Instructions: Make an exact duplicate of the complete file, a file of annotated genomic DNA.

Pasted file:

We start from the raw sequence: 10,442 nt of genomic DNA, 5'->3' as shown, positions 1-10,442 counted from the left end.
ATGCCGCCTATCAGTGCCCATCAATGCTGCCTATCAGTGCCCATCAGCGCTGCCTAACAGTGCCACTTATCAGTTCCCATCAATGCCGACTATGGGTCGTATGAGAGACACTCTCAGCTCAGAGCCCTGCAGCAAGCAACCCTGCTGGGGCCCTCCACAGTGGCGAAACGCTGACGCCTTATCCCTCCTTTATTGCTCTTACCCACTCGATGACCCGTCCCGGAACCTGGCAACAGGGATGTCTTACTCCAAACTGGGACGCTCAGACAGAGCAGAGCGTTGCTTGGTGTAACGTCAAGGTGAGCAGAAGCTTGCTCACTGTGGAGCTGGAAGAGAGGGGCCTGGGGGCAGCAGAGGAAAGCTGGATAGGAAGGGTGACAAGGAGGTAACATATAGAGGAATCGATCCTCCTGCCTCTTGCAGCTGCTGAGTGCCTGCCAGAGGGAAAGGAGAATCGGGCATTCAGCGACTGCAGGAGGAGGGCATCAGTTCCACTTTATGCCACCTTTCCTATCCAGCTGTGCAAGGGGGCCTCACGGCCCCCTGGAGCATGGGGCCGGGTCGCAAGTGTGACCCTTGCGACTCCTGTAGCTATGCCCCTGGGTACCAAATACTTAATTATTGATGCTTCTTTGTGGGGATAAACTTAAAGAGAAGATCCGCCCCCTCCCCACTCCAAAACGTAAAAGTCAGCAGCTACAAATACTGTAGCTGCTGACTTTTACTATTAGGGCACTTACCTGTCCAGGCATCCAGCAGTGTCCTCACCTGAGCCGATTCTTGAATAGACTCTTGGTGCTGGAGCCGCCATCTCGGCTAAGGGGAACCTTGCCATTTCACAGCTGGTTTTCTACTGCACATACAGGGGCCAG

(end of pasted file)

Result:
We start from the raw sequence: 10,442 nt of genomic DNA, 5'->3' as shown, positions 1-10,442 counted from the left end.
ATGCCGCCTATCAGTGCCCATCAATGCTGCCTATCAGTGCCCATCAGCGCTGCCTAACAGTGCCACTTATCAGTTCCCATCAATGCCGACTATGGGTCGTATGAGAGACACTCTCAGCTCAGAGCCCTGCAGCAAGCAACCCTGCTGGGGCCCTCCACAGTGGCGAAACGCTGACGCCTTATCCCTCCTTTATTGCTCTTACCCACTCGATGACCCGTCCCGGAACCTGGCAACAGGGATGTCTTACTCCAAACTGGGACGCTCAGACAGAGCAGAGCGTTGCTTGGTGTAACGTCAAGGTGAGCAGAAGCTTGCTCACTGTGGAGCTGGAAGAGAGGGGCCTGGGGGCAGCAGAGGAAAGCTGGATAGGAAGGGTGACAAGGAGGTAACATATAGAGGAATCGATCCTCCTGCCTCTTGCAGCTGCTGAGTGCCTGCCAGAGGGAAAGGAGAATCGGGCATTCAGCGACTGCAGGAGGAGGGCATCAGTTCCACTTTATGCCACCTTTCCTATCCAGCTGTGCAAGGGGGCCTCACGGCCCCCTGGAGCATGGGGCCGGGTCGCAAGTGTGACCCTTGCGACTCCTGTAGCTATGCCCCTGGGTACCAAATACTTAATTATTGATGCTTCTTTGTGGGGATAAACTTAAAGAGAAGATCCGCCCCCTCCCCACTCCAAAACGTAAAAGTCAGCAGCTACAAATACTGTAGCTGCTGACTTTTACTATTAGGGCACTTACCTGTCCAGGCATCCAGCAGTGTCCTCACCTGAGCCGATTCTTGAATAGACTCTTGGTGCTGGAGCCGCCATCTCGGCTAAGGGGAACCTTGCCATTTCACAGCTGGTTTTCTACTGCACATACAGGGGCCAG